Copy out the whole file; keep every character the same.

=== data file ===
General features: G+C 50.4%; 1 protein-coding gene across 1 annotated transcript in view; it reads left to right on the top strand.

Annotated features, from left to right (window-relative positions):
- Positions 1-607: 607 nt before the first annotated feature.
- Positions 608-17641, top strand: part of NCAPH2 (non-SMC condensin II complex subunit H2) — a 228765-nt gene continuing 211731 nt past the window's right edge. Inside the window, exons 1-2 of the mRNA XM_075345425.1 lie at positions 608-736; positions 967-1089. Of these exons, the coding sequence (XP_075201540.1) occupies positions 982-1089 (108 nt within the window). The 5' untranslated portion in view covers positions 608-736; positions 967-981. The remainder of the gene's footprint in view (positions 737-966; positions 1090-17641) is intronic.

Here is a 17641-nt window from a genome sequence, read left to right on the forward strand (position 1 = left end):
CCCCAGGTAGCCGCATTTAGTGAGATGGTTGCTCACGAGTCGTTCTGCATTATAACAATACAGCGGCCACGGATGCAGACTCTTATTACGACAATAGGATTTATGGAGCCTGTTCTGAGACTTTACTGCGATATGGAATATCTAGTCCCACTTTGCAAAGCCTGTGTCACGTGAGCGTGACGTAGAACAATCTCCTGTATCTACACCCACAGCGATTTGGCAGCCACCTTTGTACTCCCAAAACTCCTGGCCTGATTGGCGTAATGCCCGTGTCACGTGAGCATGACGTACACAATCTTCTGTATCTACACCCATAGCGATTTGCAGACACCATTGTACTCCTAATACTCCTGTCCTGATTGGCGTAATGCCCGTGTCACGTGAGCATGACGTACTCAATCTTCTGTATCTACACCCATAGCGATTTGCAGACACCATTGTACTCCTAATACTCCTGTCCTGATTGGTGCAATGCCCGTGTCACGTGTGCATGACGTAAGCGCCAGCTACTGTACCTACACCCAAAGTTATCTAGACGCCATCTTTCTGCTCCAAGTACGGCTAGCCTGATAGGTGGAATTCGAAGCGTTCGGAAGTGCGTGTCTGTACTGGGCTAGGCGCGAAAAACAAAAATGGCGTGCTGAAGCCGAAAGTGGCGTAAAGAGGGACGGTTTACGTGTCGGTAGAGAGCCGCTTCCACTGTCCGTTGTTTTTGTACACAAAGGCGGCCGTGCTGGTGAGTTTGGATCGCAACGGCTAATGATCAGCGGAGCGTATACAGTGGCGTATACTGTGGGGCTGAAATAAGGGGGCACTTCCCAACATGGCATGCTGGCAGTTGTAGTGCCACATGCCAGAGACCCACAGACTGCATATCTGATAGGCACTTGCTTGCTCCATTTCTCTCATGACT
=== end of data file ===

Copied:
General features: G+C 50.4%; 1 protein-coding gene across 1 annotated transcript in view; it reads left to right on the top strand.

Annotated features, from left to right (window-relative positions):
- Positions 1-607: 607 nt before the first annotated feature.
- Positions 608-17641, top strand: part of NCAPH2 (non-SMC condensin II complex subunit H2) — a 228765-nt gene continuing 211731 nt past the window's right edge. Inside the window, exons 1-2 of the mRNA XM_075345425.1 lie at positions 608-736; positions 967-1089. Of these exons, the coding sequence (XP_075201540.1) occupies positions 982-1089 (108 nt within the window). The 5' untranslated portion in view covers positions 608-736; positions 967-981. The remainder of the gene's footprint in view (positions 737-966; positions 1090-17641) is intronic.

Here is a 17641-nt window from a genome sequence, read left to right on the forward strand (position 1 = left end):
CCCCAGGTAGCCGCATTTAGTGAGATGGTTGCTCACGAGTCGTTCTGCATTATAACAATACAGCGGCCACGGATGCAGACTCTTATTACGACAATAGGATTTATGGAGCCTGTTCTGAGACTTTACTGCGATATGGAATATCTAGTCCCACTTTGCAAAGCCTGTGTCACGTGAGCGTGACGTAGAACAATCTCCTGTATCTACACCCACAGCGATTTGGCAGCCACCTTTGTACTCCCAAAACTCCTGGCCTGATTGGCGTAATGCCCGTGTCACGTGAGCATGACGTACACAATCTTCTGTATCTACACCCATAGCGATTTGCAGACACCATTGTACTCCTAATACTCCTGTCCTGATTGGCGTAATGCCCGTGTCACGTGAGCATGACGTACTCAATCTTCTGTATCTACACCCATAGCGATTTGCAGACACCATTGTACTCCTAATACTCCTGTCCTGATTGGTGCAATGCCCGTGTCACGTGTGCATGACGTAAGCGCCAGCTACTGTACCTACACCCAAAGTTATCTAGACGCCATCTTTCTGCTCCAAGTACGGCTAGCCTGATAGGTGGAATTCGAAGCGTTCGGAAGTGCGTGTCTGTACTGGGCTAGGCGCGAAAAACAAAAATGGCGTGCTGAAGCCGAAAGTGGCGTAAAGAGGGACGGTTTACGTGTCGGTAGAGAGCCGCTTCCACTGTCCGTTGTTTTTGTACACAAAGGCGGCCGTGCTGGTGAGTTTGGATCGCAACGGCTAATGATCAGCGGAGCGTATACAGTGGCGTATACTGTGGGGCTGAAATAAGGGGGCACTTCCCAACATGGCATGCTGGCAGTTGTAGTGCCACATGCCAGAGACCCACAGACTGCATATCTGATAGGCACTTGCTTGCTCCATTTCTCTCATGACT